I need that tool to finish this job:

This is where your research comes in handy.  I have several sellers spotted that sell inexpensive tools.  Carbidenow, colletking, Discountmachine to name a few.  As you look around, you'll develop your own list. 
CAUTION:  There are sellers on EBAY that will order their part from AMAZON and charge you a couple bucks more than AMAZON would.  I didn't know that, but I've gotten hit with that a couple times.  So, check both sites when you need the tool.  Saving money allows me to buy MOAR!!


There are lots of forums for machinists.  Some are better than others, and some are downright rough rides.  There are guys that will bust you for not knowing the difference between Whitworth and SAE.  Or mistyping a known spec.  1/4 x 21....  If I need to ask someone a question, I'll usually ask it in the vintage/old machinery part of the forum.  Those guys are a bit more patient with me than the younger guys.   Lots to learn and then to practice.  (search: home shop machinist, practical machinist, hobby machinist, etc.)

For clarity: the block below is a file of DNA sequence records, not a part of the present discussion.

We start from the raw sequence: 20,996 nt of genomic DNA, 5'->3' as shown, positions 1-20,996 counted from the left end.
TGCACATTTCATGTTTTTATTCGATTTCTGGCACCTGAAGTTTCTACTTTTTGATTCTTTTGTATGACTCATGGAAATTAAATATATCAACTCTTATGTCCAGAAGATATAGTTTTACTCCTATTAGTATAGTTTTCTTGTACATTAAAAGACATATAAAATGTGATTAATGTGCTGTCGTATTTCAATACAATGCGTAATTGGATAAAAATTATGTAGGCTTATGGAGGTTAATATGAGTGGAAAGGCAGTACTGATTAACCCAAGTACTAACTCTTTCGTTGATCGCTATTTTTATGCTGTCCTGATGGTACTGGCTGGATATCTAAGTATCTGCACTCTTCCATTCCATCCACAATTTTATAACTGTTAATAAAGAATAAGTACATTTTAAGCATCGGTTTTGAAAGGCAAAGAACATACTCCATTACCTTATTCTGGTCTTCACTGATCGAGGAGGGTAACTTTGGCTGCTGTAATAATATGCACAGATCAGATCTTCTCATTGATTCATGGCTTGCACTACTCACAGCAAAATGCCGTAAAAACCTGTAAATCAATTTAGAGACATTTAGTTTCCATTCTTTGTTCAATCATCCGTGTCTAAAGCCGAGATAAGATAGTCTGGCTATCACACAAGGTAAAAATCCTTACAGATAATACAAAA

Youtube has been my goto for learning.  Left side of this blog is my study hall.  I use older machines, so the NYC CNC channel is for entertainment and education on running a shop, not instruction in running a 75 year old tool.  Man they do some cool stuff!

Making Parts:

I finished up the rough machining of the hex block for the 4 C collets this week.  As I neared the finished bore size, I took it really slow:  .005 passes till the collet was a good fit.  It's easy to go too fast and ruin a part, so take it slowly.  Moving slowly and accurately is the key.  I think that's what makes a craftsman.  You only move as fast as you accurately can.  As you become more familiar with your tools, material, and as skill increases, you can move quicker.  Mr. Pete will say it's a 30 minute job, and it'll take me 4 hours.  But that's okay.  Slow and steady will build the skill.

Speed kills: